Friday 30 January 2015

Ireland's best insults: Hey, you thundering amadán, if brains wer dynamite you wouldn't have enough to blow your nose!

Darragh McManus has Ireland’s best insults, from pre-Christian times to today’s politicians

Sorry for the abuse, we were just getting into the mood for this article about the noble Irish tradition of insults. Every race, of course, loves to offend, criticise and slag off all and sundry, but we have it down to a fine art.

Is it because we had to resort to verbal subversion during centuries of colonisation? Or could it be the by-product of our famed facility with language, or is it just emblematic of a spirit of devilment? Who knows? All we do know is that the Irish love a good insult, as noted by Samuel Johnson when he wrote in the 18th century: "The Irish are a fair people -- they never speak well of one another."

Indeed, going back as far as old legends and poetic sagas, we find a wonderful range of insults that soar far above the normal staples of rudeness and swearing. The Tain, for instance -- first recorded in the 11th century but dating back to pre-Christian Ireland -- holds such curses as "You shit of a crane" and "May your body be a feast for wolves".

The great warrior of Connacht, Ferdia, taunts his Ulster opponent Cúchulainn, "You chicken-hearted coward", as they prepare to meet in single combat. Cúchulainn won the day, but Ferdia at least had the consolation of knowing he had -- in the modern parlance -- zinged the other guy good.

Rather more poetic were the following: "May the raven of the battlefield be joyful over your breast"; "Slow speech on your descendants forever", and "There will be only stable boys from you!" Ouch.

Even the religious were not immune to verbals. Saint Moling, second Bishop of Ferns, declared, "Short life to you on this side, and hell on the other" to a swineherd who'd done nothing more than killing someone. Although, to quote 'Blackadder', it's good to see the Church taking a strong line on social issues.

Later, in medieval times, the bard assumed a position of importance in Irish high society, presumably because they were among the 0.2pc of the population who could read and write. Considered a lower form of poet to the revered file, bards were nevertheless highly trained writers who were paid to versify by kings and chieftains: either in praise of the boss man or to bring the literary smackdown to those who displeased him.

It was believed at the time that a well-aimed bardic jibe could raise boils on the face of its target. The bards, like the chroniclers of mythology, also strove to make their insults more poetic than the norm. They even wrote music.

Other great insults from fadó, fadó include: "May the curse of Mary Malone and her nine blind illegitimate children chase you so far over the hills of Damnation that the Lord himself can't find you"; "You're as thick as manure but only half as useful"; "He's the seed, breed and spawn of an English whore"; "May the cat eat you and the devil eat the cat", and "When you were born you were so ugly, the nurse slapped your mother".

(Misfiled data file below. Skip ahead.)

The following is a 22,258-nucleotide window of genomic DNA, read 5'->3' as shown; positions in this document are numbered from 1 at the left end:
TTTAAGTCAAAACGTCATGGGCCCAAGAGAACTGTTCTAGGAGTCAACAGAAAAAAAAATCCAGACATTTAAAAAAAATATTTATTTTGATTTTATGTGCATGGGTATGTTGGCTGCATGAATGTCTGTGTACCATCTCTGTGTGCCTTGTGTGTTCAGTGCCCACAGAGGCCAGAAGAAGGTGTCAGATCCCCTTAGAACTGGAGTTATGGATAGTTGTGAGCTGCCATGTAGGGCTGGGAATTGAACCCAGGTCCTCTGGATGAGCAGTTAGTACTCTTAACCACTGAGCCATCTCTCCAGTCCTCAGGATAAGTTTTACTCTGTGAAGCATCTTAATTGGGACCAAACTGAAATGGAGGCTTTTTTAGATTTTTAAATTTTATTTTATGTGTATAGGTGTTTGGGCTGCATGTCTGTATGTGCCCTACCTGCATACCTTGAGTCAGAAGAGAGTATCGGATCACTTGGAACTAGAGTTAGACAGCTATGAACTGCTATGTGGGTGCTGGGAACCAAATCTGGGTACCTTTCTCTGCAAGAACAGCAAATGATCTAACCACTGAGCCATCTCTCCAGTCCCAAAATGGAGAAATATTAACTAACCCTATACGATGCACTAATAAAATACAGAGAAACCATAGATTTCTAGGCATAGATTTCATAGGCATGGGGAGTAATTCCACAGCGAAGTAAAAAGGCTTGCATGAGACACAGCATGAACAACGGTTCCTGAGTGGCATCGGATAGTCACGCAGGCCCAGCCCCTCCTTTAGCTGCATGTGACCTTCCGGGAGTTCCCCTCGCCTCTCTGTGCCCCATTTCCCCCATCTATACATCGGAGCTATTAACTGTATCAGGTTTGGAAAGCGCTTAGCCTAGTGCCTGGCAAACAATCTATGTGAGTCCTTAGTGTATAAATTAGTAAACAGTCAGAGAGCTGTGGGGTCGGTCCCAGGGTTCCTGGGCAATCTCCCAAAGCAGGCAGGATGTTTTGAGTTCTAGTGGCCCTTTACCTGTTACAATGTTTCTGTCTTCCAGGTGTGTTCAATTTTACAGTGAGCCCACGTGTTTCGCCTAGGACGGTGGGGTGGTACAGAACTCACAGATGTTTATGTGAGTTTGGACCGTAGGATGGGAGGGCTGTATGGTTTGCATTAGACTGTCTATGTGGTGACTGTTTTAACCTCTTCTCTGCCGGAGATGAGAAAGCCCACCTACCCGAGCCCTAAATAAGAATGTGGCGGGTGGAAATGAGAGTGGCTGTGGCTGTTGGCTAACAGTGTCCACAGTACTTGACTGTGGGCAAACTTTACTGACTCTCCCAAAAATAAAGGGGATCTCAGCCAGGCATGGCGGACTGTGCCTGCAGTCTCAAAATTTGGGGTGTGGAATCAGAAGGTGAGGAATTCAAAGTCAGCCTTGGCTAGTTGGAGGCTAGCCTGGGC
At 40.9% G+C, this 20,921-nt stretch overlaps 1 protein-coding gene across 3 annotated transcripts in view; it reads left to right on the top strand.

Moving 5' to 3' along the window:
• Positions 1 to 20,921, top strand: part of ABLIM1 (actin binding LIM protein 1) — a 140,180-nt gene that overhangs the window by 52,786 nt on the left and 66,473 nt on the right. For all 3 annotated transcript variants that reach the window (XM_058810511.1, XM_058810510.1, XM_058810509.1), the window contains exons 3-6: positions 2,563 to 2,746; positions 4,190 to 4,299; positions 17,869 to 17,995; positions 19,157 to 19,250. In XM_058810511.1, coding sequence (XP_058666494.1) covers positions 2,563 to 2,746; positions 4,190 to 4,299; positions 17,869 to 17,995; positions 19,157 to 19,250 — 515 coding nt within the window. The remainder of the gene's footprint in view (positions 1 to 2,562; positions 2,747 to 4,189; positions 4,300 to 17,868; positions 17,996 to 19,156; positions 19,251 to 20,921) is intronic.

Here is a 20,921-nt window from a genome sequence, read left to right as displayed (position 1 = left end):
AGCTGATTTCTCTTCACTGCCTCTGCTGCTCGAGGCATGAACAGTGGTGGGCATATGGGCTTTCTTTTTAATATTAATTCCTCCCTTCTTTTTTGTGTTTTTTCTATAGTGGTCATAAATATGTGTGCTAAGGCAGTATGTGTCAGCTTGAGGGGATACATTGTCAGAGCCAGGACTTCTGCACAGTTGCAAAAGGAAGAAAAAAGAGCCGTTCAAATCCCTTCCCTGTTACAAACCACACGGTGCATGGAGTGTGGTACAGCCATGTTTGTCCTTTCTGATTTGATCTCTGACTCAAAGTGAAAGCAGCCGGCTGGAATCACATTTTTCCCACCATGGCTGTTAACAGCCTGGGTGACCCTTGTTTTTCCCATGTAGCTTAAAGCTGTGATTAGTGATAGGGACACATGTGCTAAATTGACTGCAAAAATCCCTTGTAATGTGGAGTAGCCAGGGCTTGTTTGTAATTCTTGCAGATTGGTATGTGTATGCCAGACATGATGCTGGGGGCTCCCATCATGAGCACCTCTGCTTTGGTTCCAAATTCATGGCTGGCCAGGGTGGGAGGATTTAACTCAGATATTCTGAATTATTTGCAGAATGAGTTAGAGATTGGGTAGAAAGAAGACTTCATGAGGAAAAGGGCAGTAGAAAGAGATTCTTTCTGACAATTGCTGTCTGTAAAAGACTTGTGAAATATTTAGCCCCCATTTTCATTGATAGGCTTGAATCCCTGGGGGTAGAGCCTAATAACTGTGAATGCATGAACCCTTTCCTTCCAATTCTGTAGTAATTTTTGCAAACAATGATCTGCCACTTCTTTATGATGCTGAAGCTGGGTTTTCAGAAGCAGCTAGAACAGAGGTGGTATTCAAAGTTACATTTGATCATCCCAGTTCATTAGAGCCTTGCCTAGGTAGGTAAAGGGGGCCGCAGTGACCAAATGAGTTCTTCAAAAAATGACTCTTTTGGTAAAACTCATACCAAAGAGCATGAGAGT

The Irish tongue has provided us with several terms of disparagement, such as ludramán, amadán, pleidhc, stiuchán, eejit and oinseach. And many of our best digs revolve around money.

It might be said of a notorious tightwad: "He's so cheap he'd live in your ear"; "He's so mean he wouldn't spend Christmas"; "He wouldn't give the steam of his piss to the clouds if he thought it'd make rain", and "He'd go up your arse for a penny".

More specific examples of the classic insult include Jonathan Swift managing to slag off an entire class of musician by declaring: "He was a fiddler, and consequently a rogue."

George Bernard Shaw, meanwhile, did likewise for the medical classes when he said: "A doctor's reputation is made by the number of eminent men who die under his care." He'd probably get sued for that nowadays, though Shaw, being the incorrigible curmudgeon he was, would hardly have cared. The playwright and socialist was almost a professional insulter too.

He offended the sensibilities of the religious by saying: "Martyrdom is the only way a man can become famous without ability." He slagged off the political and literary fraternities by sniping: "Find enough clever things to say and you're a Prime Minister; write them down and you're a Shakespeare." He even insulted an entire race by announcing: "The English have no respect for their language, and will not teach their children to speak it."

James Joyce, meanwhile, slagged off the whole Irish nation by loftily declaring: "Ireland is the old sow that eats her farrow." WB Yeats famously bemoaned that "Romantic Ireland" was "dead and gone", and had a dig at the fourth estate by writing: "A journalist invents his lies, and rams them down your throat." More recently, Joe O'Connor described our fair capital city as "Disneyland with super-pubs, a purgatory open till five in the morning".

But, of course, Oscar Wilde was the king of the literary insult. Here are a few of his bons mots: "America is the only country that went from barbarism to decadence without civilisation in between"; "Crying is the refuge of plain women but the ruin of pretty ones"; and "She is absolutely inadmissible into society. Many a woman has a past, but I am told that she has at least a dozen, and that they all fit."

Finally, we come to more modern times, and the wonderful forum of insults, abuse and foul temper that is Irish politics. Our public figures love to jibe and sneer at one another, although they've never quite acquired the reputation of their foreign counterparts for quickfire repartee or memorable statements.

Irish Independent

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